Against the wall of a room, near the ceiling, fix a wheel of twelve or
eighteen inches diameter; on the rim of which place a number of bells
in tune, and, if you please, of different sizes. To the axis of this
wheel there should be fixed a fly to regulate its motion; and round
the circumference there must be wound a rope, to the end of which is
hung a weight.
Near to the wheel let a stand be fixed, on whi
h is an upright piece
that holds a balance or moveable lever, on one end of which rests the
weight just mentioned; and to the other end must hang an inverted
hollow cone, or funnel, the aperture of which is very small. This cone
must be graduated on the inside, that the sand put in may answer to
the number of hours it is to run. Against the upright piece, on the
side next the cone, there must be fixed a check, to prevent it from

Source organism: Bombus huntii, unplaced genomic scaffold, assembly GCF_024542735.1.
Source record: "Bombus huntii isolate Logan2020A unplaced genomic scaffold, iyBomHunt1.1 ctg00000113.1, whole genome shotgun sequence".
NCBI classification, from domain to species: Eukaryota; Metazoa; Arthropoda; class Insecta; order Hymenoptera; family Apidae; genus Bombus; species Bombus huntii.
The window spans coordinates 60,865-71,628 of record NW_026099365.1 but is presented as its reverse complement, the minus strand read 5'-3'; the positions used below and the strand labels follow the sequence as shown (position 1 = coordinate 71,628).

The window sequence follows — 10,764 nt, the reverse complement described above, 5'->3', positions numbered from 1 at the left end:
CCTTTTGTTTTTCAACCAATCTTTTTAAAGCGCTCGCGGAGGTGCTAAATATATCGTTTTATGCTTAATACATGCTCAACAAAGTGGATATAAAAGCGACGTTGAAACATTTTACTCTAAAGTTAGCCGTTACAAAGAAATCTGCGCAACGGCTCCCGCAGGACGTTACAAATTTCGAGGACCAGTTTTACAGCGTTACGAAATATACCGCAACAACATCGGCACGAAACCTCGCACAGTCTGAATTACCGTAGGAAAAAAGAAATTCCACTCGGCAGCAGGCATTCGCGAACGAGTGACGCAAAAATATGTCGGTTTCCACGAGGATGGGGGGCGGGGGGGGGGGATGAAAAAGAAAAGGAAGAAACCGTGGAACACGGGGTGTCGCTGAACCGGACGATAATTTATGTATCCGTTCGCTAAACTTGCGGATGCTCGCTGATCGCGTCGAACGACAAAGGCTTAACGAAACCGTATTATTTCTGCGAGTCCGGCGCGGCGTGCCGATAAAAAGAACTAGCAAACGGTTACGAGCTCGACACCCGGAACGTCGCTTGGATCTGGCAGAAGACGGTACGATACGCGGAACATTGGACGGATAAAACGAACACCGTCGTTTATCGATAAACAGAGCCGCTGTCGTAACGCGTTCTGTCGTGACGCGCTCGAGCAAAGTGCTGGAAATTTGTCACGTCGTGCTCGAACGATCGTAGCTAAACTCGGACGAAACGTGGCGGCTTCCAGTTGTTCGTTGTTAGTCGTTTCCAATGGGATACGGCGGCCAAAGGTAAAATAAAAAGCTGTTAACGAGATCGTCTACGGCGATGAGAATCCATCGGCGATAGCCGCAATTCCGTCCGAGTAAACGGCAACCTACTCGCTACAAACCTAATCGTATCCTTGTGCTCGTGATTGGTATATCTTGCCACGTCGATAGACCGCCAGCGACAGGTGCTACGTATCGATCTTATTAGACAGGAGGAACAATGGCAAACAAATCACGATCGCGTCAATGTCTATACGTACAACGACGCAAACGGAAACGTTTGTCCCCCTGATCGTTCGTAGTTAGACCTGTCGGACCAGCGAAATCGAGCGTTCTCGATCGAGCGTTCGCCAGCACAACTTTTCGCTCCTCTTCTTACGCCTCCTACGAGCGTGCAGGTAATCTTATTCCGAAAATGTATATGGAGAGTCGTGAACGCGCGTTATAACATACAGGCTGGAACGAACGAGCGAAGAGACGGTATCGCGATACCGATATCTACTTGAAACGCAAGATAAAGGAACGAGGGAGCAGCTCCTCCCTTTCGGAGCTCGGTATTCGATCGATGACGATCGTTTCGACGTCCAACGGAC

descending. This stand, together with the wheel, may be enclosed in a
case, and so contrived, as to be moved from one room to another with
very little trouble.
It is evident, from the construction of this machine, that when a
certain quantity of the sand is run out, the weight will descend, and
put the wheel in motion, which motion will continue till the weight
comes to the ground. If the wheel be required to continue longer in
motion, two or more pulleys may be added, over which the rope may run.